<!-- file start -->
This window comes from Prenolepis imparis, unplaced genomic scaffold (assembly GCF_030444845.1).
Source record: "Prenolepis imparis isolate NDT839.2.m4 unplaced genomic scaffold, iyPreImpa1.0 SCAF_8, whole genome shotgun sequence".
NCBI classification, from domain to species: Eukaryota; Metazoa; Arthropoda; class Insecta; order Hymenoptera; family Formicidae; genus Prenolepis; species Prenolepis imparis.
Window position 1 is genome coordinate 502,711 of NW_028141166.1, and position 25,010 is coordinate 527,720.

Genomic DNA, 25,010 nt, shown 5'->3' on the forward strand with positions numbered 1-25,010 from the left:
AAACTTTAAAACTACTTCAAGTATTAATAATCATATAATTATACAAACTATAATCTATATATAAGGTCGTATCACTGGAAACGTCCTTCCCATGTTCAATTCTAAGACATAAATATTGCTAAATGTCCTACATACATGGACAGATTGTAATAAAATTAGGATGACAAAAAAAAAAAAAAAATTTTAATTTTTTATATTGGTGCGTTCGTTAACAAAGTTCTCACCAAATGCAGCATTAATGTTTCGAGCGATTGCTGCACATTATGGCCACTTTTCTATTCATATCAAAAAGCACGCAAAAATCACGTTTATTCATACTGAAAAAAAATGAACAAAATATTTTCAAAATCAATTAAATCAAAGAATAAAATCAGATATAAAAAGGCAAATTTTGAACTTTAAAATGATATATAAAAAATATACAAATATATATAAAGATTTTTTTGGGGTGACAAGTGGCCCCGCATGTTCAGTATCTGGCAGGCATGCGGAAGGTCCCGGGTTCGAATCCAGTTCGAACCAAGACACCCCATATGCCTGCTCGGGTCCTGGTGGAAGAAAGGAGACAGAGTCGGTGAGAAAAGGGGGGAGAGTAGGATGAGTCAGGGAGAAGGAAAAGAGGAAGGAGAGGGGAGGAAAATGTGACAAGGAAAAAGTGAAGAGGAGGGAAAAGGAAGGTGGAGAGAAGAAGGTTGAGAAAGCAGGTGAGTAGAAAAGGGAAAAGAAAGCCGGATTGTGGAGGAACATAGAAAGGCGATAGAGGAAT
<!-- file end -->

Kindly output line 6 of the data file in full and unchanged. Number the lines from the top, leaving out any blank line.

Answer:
AAACTTTAAAACTACTTCAAGTATTAATAATCATATAATTATACAAACTATAATCTATATATAAGGTCGTATCACTGGAAACGTCCTTCCCATGTTCAATTCTAAGACATAAATATTGCTAAATGTCCTACATACATGGACAGATTGTAATAAAATTAGGATGACAAAAAAAAAAAAAAAATTTTAATTTTTTATATTGGTGCGTTCGTTAACAAAGTTCTCACCAAATGCAGCATTAATGTTTCGAGCGATTGCTGCACATTATGGCCACTTTTCTATTCATATCAAAAAGCACGCAAAAATCACGTTTATTCATACTGAAAAAAAATGAACAAAATATTTTCAAAATCAATTAAATCAAAGAATAAAATCAGATATAAAAAGGCAAATTTTGAACTTTAAAATGATATATAAAAAATATACAAATATATATAAAGATTTTTTTGGGGTGACAAGTGGCCCCGCATGTTCAGTATCTGGCAGGCATGCGGAAGGTCCCGGGTTCGAATCCAGTTCGAACCAAGACACCCCATATGCCTGCTCGGGTCCTGGTGGAAGAAAGGAGACAGAGTCGGTGAGAAAAGGGGGGAGAGTAGGATGAGTCAGGGAGAAGGAAAAGAGGAAGGAGAGGGGAGGAAAATGTGACAAGGAAAAAGTGAAGAGGAGGGAAAAGGAAGGTGGAGAGAAGAAGGTTGAGAAAGCAGGTGAGTAGAAAAGGGAAAAGAAAGCCGGATTGTGGAGGAACATAGAAAGGCGATAGAGGAAT